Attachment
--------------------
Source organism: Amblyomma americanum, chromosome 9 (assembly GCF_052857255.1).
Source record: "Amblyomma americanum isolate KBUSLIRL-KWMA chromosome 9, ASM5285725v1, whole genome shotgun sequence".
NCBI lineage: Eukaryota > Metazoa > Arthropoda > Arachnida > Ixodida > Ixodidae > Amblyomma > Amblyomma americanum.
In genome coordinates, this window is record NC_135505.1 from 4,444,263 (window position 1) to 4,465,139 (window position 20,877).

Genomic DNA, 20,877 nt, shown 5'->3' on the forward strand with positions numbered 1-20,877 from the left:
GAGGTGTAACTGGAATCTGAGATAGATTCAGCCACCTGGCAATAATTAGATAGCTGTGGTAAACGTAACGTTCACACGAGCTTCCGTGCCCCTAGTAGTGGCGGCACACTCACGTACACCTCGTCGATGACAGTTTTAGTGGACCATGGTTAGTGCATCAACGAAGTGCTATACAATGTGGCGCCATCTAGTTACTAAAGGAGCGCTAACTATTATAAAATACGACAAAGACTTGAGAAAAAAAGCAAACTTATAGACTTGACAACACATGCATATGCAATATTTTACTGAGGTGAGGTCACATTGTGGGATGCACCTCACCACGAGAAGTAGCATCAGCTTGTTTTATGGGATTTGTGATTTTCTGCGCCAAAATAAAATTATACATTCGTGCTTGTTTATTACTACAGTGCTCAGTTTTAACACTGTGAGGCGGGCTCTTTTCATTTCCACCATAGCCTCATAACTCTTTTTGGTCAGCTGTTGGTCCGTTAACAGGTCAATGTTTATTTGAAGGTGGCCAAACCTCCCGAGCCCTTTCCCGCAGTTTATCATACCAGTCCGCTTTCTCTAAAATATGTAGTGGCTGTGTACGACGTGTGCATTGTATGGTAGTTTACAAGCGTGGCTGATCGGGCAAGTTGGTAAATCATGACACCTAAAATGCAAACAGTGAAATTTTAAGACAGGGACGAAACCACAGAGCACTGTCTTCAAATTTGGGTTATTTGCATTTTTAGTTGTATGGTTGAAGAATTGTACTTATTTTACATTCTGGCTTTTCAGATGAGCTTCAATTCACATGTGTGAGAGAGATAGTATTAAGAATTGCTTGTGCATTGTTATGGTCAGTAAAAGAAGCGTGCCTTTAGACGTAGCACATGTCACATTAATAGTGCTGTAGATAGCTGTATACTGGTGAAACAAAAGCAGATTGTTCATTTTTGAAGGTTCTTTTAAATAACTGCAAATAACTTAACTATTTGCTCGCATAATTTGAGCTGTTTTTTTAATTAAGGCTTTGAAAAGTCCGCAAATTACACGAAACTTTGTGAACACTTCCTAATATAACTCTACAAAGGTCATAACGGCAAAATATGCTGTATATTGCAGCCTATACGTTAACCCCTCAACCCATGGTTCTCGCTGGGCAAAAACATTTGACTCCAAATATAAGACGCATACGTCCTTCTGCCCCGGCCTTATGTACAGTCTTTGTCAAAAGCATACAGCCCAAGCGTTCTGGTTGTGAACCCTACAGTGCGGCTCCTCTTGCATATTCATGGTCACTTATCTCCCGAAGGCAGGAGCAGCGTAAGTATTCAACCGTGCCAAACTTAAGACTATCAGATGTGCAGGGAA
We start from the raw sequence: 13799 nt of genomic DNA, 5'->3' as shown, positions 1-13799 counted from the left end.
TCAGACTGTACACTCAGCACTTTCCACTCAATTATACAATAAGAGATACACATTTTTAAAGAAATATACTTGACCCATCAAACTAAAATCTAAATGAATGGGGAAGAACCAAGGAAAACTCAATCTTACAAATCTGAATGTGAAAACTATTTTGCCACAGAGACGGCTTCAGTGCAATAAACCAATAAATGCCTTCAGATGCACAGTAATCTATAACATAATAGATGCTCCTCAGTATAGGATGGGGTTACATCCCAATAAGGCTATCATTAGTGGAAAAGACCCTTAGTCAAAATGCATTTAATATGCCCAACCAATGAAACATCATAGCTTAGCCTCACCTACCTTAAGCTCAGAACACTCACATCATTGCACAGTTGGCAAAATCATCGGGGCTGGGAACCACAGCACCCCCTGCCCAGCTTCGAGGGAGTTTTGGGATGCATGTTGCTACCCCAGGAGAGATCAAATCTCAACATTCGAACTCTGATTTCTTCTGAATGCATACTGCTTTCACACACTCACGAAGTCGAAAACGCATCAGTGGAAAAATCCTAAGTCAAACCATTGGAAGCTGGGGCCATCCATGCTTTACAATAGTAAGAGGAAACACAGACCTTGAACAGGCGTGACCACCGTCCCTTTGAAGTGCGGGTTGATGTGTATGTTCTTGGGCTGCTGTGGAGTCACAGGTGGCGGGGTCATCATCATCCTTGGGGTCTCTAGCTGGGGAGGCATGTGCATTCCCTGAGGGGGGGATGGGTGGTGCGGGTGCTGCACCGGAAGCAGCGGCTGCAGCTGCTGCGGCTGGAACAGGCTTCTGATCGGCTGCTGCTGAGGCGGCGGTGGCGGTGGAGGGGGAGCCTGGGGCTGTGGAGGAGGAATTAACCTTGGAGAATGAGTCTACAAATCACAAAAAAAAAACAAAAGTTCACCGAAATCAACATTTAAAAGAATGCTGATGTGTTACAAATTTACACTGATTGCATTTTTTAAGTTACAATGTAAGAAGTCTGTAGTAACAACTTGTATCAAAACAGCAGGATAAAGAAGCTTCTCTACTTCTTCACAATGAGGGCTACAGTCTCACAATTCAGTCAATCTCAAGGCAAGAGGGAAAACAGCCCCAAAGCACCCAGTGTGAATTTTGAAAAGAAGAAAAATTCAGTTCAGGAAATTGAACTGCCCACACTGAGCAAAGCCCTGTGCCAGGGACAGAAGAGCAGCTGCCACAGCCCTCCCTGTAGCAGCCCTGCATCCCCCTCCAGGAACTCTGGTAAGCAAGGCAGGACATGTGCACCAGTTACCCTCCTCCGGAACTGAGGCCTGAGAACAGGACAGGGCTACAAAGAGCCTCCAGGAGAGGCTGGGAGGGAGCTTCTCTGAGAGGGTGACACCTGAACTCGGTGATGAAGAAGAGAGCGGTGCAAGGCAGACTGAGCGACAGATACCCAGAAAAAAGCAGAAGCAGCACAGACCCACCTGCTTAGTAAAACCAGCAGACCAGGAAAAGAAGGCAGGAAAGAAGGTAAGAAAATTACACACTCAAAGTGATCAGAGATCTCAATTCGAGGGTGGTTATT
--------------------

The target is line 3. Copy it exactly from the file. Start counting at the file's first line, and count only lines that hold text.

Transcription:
NCBI lineage: Eukaryota > Metazoa > Arthropoda > Arachnida > Ixodida > Ixodidae > Amblyomma > Amblyomma americanum.